Syrian rebels end talks with demand for Assad to step down
Syrian rebel factions have demanded that President Bashar al-Assad have no part in any transitional government, issuing a joint statement on Thursday after two days of crucial talks in Riyadh.
"Participants have insisted that Bashar al-Assad and his aides quit power with the start of the transition period," said the statement, referring to a plan set out in Vienna last month to have a "credible, inclusive and nonsectarian" transitional government in place in the country by June 2016.
The talks were the largest between rebel factions since the outbreak of war in 2011. But the result - a demand for Assad to quit as president of Syria - keeps them firmly at odds with the president's backers, Russia and Iran, exacerbating a key issue in ending the war and echoing previous rebel demands that contributed to the failure of talks in Geneva last year.
The statement came after a day of apparently fractious talks with one of the participants, Ahrar al-Sham, withdrawing saying it had a "religious and national obligation" to refuse to work with "regime sympathisers". It complained that those at the table included only a "small number of jihadi rebel factions" and "people who do not hide their support for the Syrian regime".
"As we withdraw from the conference, we are calling on other Mujahedeen and revolutionary groups to make a historic stance on the side of their religion, nation and people," Ahrar al-Sham said in a statement.
"[Other groups] must take into consideration the sacrifices that were made to achieve their goals."
Reports later said Ahrar al-Sham had returned to the fold and would attend future negotiations with Assad, although this was not confirmed.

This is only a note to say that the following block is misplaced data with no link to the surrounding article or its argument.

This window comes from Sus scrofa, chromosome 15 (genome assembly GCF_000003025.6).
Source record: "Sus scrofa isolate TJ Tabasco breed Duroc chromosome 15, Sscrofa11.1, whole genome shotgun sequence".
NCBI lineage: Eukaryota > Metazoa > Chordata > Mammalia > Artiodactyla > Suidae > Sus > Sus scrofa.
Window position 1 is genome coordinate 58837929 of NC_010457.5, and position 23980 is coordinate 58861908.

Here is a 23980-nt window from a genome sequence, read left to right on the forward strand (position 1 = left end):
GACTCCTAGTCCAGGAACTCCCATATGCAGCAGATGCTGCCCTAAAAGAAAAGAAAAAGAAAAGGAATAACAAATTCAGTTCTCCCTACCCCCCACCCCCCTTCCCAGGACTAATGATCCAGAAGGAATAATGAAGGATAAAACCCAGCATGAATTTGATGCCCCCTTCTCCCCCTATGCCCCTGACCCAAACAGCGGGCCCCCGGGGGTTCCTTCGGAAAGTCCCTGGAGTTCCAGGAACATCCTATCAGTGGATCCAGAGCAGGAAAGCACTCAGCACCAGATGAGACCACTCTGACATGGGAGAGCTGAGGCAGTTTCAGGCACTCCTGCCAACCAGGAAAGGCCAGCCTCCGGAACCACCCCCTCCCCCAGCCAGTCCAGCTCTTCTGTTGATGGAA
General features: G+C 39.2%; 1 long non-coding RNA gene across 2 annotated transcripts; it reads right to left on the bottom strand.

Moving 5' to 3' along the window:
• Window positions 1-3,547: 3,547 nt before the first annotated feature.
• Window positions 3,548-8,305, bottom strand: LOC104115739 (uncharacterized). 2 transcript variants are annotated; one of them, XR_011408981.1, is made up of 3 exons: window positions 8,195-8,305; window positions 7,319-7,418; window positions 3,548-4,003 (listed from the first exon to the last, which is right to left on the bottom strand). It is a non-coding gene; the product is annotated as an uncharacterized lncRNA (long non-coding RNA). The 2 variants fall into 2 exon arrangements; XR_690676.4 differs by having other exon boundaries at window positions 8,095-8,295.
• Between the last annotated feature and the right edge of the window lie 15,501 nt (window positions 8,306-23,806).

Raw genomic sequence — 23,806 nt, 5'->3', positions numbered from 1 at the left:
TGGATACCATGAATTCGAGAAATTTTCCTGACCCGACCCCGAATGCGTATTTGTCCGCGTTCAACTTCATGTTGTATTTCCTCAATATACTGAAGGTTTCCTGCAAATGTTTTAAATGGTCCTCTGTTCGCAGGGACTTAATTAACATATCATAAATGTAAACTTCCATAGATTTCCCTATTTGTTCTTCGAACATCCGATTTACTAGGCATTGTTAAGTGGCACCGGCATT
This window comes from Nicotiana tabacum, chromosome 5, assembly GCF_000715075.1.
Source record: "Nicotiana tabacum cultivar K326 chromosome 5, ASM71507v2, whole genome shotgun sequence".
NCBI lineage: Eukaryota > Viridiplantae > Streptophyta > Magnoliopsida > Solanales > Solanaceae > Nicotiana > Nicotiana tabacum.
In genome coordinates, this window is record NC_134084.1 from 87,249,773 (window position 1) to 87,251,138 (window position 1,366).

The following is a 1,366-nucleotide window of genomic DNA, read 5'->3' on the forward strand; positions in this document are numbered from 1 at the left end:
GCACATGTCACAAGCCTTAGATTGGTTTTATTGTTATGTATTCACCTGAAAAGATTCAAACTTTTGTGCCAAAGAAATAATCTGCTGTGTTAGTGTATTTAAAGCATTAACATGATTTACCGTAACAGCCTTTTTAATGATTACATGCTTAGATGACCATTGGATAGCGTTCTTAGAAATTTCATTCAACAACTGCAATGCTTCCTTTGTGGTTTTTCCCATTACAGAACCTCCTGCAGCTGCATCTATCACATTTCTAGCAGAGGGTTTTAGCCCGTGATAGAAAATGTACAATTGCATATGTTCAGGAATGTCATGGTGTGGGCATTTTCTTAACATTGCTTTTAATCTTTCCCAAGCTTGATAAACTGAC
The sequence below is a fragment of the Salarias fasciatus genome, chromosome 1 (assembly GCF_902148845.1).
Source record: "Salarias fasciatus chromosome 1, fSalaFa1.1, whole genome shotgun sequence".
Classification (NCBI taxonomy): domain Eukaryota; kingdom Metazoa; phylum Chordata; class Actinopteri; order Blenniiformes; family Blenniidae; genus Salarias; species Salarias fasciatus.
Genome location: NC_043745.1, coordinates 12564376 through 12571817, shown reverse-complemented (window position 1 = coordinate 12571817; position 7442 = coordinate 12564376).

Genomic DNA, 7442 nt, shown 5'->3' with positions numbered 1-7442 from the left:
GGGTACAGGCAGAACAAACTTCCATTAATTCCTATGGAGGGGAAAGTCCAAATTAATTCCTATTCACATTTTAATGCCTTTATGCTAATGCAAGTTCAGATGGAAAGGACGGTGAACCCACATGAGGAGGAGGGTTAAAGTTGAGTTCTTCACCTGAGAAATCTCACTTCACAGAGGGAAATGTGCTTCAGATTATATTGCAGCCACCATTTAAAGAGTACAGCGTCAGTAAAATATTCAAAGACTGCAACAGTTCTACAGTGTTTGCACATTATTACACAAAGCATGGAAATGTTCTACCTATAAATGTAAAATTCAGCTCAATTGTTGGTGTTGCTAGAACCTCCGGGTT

Saudi Arabia’s Foreign Minister Adel al-Jubeir had earlier said the talks put Syria’s opposition in a “stronger position” ahead of peace talks scheduled to take place in New York later this month.
But al-Jubeir said President Assad had two choices - he must either leave power after negotiations or be forcibly removed.
Speaking in Riyadh, al-Jubeir said the Syrian people would not accept any other outcome after years of devastating war.
New negotiations on Syria’s future must take place before a 1 January deadline set last month during a landmark meeting of 20 states in Vienna.
US Secretary of State John Kerry had also hailed the talks as “very constructive,” saying he hopes they will help in the progress towards finding a political solution to the conflict ahead of the New York talks.
Points of principle
The Riyadh talks brought together 103 delegates from armed and non-armed groups – but excluded Kurdish groups.
On Thursday, the final day of the talks, delegates agreed on seven key “points of principle” as a starting-point for ongoing negotiations.
The first of these, agreed without a strong Kurdish presence at the table, is the “unity of Syria as a land and as a people”.
Delegates also agreed on the civilian and democratic nature of a future Syrian state, which would retain the current state’s apparatus but completely restructure the army and security force.
A source from the Free Syrian Army delegation also confirmed to Associated Press that the participants agreed to demand the withdrawal of all foreign fighters from the country. Lebanon's Hezbollah, Iranian militias, and Russian special forces are now known to be fighting for Assad. American and UK special forces have also been authorised to target the Islamic State group in Syria with the US-led coalition bombing IS since last year.
US-based intelligence services organisation The Sufan Group this week announced that up to 30,000 foreign fighters have joined jihadist organisations across the world, including some 8,000 in the Middle East.
The committee was to be made up of 23 people – six from the Syrian National Coalition, six from various rebel groups, six from local activists from across the country and five independent officials, according to a source quoted by Al Jazeera.
In the wake of Ahrar al-Sham’s withdrawal from the talks, it remains unclear whether the seven points of principle remain binding.